Dr. Mark Gardener 


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Tips and Tricks  for R and ExcelOn this page you can find tips, tricks and hints for using both R and Excel. At the end of each tip there are links forwards and backwards as appropriate. There is also an index of R tips and an index of Excel tips. For most analytical purposes the combination of Excel and R is unbeatable! Excel is great as a data management tool and for preparing data for analysis. You can also use it to get an overview of your data or to make simple (and not so simple) graphs. R is an analytical "swiss army knife" and can carry out a mindboggling array of analytical routines as well as producing great graphics. Tips & Tricks for R  Tips & Tricks for Excel  An Introduction to R  MonogRaphs  Writer's Bloc 

Multidimensional objects: class()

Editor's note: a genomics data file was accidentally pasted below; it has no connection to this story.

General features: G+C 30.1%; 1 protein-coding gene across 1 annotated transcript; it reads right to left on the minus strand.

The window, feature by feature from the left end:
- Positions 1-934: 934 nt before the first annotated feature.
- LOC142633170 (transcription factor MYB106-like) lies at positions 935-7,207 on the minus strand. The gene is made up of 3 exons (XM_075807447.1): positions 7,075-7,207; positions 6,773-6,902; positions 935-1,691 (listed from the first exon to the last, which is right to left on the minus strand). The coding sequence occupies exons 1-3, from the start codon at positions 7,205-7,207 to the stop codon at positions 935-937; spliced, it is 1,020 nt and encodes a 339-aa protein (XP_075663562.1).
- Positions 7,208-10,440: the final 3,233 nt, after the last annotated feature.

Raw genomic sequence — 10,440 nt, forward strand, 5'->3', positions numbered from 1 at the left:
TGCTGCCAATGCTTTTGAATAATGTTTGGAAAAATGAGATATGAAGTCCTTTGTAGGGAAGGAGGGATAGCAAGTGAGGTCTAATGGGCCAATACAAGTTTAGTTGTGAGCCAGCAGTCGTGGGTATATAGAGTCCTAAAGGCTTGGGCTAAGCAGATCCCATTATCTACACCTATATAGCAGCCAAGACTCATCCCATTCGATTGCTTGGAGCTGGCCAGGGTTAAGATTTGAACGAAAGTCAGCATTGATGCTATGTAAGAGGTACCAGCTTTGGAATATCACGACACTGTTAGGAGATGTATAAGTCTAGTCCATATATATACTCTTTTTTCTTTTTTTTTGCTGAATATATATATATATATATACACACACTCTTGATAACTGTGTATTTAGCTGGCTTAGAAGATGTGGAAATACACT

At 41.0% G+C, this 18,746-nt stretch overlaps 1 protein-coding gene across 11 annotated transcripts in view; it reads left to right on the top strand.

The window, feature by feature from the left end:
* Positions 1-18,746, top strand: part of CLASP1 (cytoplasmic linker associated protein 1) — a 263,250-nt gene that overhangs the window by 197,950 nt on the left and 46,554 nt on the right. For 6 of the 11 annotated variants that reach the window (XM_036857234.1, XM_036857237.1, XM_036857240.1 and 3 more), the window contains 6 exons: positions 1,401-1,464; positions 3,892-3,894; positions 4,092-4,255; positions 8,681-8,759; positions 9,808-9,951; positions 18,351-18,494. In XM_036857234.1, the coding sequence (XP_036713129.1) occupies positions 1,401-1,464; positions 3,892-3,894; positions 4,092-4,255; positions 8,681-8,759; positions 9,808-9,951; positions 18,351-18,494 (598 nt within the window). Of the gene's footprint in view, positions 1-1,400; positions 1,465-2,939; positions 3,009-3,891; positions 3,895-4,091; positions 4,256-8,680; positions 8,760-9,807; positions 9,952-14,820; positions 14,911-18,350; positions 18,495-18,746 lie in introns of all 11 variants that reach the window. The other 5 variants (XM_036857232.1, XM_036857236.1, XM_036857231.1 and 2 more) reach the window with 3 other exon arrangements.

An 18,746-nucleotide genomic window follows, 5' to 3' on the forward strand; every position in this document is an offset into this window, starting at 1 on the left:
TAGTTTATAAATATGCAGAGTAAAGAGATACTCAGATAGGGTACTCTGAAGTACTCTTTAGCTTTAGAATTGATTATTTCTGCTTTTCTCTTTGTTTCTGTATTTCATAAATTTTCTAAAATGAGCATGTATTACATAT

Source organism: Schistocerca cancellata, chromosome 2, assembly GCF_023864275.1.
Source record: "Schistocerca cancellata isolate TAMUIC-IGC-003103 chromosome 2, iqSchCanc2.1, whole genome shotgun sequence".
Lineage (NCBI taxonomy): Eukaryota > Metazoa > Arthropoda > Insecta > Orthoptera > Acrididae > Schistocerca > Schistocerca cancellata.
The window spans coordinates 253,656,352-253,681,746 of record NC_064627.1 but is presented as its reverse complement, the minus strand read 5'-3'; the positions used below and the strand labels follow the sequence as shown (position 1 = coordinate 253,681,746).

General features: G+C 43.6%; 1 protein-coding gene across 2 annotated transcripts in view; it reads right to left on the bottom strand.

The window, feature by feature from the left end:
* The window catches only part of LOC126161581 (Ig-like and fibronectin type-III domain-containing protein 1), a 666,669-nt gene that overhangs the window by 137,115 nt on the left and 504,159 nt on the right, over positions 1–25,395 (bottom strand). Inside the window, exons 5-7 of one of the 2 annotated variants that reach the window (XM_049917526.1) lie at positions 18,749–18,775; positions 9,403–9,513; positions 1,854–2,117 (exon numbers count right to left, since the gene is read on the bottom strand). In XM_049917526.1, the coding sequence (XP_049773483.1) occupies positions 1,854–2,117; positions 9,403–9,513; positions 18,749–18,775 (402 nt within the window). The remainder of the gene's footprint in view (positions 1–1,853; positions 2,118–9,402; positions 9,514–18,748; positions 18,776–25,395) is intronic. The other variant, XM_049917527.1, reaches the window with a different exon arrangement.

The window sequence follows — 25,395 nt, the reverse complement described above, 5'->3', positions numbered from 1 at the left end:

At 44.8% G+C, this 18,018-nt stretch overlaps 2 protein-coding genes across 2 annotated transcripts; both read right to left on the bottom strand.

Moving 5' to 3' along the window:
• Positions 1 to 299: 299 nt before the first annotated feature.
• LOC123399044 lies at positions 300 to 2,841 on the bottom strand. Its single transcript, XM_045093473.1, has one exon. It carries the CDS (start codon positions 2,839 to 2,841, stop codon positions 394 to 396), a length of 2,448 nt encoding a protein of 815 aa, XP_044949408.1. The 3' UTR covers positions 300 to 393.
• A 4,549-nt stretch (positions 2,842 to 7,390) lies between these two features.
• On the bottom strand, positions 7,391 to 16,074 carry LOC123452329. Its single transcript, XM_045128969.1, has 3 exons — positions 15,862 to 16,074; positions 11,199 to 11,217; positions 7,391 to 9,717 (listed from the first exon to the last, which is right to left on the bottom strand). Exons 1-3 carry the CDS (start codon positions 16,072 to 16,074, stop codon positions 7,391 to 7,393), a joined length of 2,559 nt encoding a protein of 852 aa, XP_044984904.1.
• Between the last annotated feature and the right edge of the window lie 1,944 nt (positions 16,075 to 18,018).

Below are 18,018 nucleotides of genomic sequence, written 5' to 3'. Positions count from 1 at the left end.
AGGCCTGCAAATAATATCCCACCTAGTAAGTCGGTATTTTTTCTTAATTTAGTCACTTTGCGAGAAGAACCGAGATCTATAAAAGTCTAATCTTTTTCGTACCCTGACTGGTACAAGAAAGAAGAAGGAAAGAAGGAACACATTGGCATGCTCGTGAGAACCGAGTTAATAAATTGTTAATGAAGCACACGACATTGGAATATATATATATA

Multidimensional objects in RA vector is a onedimensional object in R. Usually the vector looks like a row but it really acts like a column. When you make more complicated objects you add more dimensions, commonly used multidimensional objects are:
A matrix is a 2dimensional object with rows and columns. A data.frame is also 2dimensional with rows and columns. A table can have more than 2 dimensions – a threedimensional table would appear as several twodimensional tables. An array is similar to a table (the difference is largely how you build it to start with). A list is the most "primitive" of the objects and is a loose collection of other objects, bundled together. A matrix contains rows and columns but all the data in the matrix must be of the same type, that is, all numbers or all text. You can think of a matrix as a single vector that happens to be split up into rows and columns. In fact, one way to make a matrix is to do just that: > matrix(1:12, ncol = 4) A data.frame also contains rows and columns but the columns can be of different types, so you can have one column that is numeric, one that is character and one that is a factor. > a = 1:4 You can use the class() command to tell you what kind of object you are dealing with. 

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